Mitt Romney is a corporate raider; Mitt Romney is a Wall Street vulture. Mitt Romney is a believer in the notion that wealth harvested from fancy takeovers is as pure as that earned by the sweat of the working class. The former Governor of Massachusetts and savior of the Salt Lake Olympics was a founder of Bain Capital, a firm that specialized in building wealth for its partners by stripping away the value from other firms. To be sure, Romney didn’t invent the corporate raider, and he didn’t violate any laws that we have heard. Romney was true to all the values he was raised with, and it is that point that is concerning, because his are the values that have defined our nation since the early 80′s. America, during the last thirty years, has begun to prize a very different definition of success than that acknowledged during the bulk of our national golden age. Wealth has become synonymous with achievement, and great wealth at that. And the type of wealth it takes to succeed in Mitt Romney’s America is only available to those individuals who can be partners at firms like Bain.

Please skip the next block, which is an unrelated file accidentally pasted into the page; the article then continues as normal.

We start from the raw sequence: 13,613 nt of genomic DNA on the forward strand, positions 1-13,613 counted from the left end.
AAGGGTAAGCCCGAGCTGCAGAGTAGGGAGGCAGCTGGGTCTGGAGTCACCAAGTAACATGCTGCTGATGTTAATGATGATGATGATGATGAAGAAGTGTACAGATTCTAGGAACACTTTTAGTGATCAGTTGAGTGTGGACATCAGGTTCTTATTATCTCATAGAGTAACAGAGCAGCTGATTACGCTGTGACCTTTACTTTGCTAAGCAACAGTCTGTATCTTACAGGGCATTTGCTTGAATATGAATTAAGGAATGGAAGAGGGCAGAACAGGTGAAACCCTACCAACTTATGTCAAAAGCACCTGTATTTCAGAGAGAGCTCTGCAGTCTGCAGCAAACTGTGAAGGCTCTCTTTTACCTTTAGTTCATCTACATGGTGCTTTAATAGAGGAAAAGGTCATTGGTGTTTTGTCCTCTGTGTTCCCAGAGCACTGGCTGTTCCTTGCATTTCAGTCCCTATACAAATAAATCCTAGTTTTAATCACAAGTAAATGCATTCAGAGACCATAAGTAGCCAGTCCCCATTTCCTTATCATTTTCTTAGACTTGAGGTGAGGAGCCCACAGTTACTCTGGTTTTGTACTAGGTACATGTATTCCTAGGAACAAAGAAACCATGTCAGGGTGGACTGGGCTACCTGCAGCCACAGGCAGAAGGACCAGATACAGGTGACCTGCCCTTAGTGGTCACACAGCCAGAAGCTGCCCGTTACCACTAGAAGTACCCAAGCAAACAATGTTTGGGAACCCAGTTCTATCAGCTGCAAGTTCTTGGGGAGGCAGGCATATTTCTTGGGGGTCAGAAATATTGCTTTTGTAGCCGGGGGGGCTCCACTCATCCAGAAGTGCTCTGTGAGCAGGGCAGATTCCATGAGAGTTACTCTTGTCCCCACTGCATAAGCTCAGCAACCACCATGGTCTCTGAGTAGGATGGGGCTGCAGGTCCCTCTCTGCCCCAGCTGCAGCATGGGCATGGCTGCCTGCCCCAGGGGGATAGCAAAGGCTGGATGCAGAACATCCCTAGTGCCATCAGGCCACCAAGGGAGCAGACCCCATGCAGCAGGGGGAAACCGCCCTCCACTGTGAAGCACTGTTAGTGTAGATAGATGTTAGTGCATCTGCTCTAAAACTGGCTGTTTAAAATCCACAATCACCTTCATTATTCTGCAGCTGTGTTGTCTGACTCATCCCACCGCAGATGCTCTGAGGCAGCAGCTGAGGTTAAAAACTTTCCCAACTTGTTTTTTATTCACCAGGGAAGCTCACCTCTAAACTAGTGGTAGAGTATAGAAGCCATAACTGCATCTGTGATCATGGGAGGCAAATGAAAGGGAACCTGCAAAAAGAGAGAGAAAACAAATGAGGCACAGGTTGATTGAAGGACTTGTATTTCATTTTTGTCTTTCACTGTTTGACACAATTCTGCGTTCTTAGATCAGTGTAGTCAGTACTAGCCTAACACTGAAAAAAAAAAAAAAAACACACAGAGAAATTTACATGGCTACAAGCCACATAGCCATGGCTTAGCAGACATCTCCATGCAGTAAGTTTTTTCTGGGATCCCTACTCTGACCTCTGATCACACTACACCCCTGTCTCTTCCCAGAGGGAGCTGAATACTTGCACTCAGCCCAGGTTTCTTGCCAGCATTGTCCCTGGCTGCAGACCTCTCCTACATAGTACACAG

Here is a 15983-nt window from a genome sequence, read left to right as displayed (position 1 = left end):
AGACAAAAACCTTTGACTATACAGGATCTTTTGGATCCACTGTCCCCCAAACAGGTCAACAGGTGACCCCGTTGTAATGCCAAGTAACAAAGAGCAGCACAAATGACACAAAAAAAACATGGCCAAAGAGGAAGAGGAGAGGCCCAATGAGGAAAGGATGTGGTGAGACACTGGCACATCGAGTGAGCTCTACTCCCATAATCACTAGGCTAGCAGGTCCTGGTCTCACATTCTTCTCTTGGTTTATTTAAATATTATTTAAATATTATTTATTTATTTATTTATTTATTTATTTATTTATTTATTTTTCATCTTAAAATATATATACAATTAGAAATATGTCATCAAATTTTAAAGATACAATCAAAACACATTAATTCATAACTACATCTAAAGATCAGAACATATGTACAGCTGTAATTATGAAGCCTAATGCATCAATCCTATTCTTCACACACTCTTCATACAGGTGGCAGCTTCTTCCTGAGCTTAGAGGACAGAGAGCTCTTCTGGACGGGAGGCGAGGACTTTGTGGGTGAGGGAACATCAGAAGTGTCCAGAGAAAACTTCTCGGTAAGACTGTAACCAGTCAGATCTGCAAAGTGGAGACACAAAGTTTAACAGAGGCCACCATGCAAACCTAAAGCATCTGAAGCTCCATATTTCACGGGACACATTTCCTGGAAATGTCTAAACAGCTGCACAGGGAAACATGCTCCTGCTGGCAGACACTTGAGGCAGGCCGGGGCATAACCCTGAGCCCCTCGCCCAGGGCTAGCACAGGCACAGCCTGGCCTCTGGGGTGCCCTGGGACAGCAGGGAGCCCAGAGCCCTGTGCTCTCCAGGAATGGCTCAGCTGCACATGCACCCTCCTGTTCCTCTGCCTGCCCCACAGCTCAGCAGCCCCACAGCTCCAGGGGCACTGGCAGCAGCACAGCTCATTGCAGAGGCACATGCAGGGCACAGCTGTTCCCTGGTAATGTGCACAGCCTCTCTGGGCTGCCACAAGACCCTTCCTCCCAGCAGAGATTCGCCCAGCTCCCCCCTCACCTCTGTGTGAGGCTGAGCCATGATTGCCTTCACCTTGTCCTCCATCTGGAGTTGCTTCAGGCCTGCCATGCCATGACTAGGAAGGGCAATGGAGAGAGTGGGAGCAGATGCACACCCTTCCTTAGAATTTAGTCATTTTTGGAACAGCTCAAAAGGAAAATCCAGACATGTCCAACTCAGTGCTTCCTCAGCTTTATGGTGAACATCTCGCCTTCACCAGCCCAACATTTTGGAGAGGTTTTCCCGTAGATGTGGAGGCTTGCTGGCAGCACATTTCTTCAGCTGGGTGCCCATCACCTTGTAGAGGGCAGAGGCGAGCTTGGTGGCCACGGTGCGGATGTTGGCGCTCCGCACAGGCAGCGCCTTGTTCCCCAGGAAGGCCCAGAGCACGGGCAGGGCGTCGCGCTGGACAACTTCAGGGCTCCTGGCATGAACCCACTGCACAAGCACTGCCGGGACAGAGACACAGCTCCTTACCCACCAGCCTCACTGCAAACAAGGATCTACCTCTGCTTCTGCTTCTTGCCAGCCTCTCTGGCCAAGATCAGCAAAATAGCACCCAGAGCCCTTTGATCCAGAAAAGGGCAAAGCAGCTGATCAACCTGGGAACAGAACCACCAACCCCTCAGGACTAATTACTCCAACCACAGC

In breaking news today, Mr. and Mrs. John Q. Everyman from Middle America entered a deep and uncharted wilderness today as their household debt has nearly doubled the size of their economy. Economists reported that they had long feared this shocking turn of events, as the lingering effects of Mr. Everyman’s decision to be laid off from his job in 2008 have persisted. The economic shock caused this year by the Everyman’s decision to have a child, despite their apparently self-inflicted poverty, has also proved insurmountable.
Fox News commentators have so far been unable to agree whether reaching this previously unheard of threshold will inevitably lead to bankruptcy for the couple, but they are unified in their assessment that the Everyman’s were reckless and fueled by a sense of entitlement when they chose to buy a home back in 2005. “Investment and property ownership are the province of the job-creators”, writes Bill Kristol, “working class salt of the Earth types like the Everymans should appreciate that their standard of living is higher than Equatorial Africa, and be grateful for the blessings of liberty.”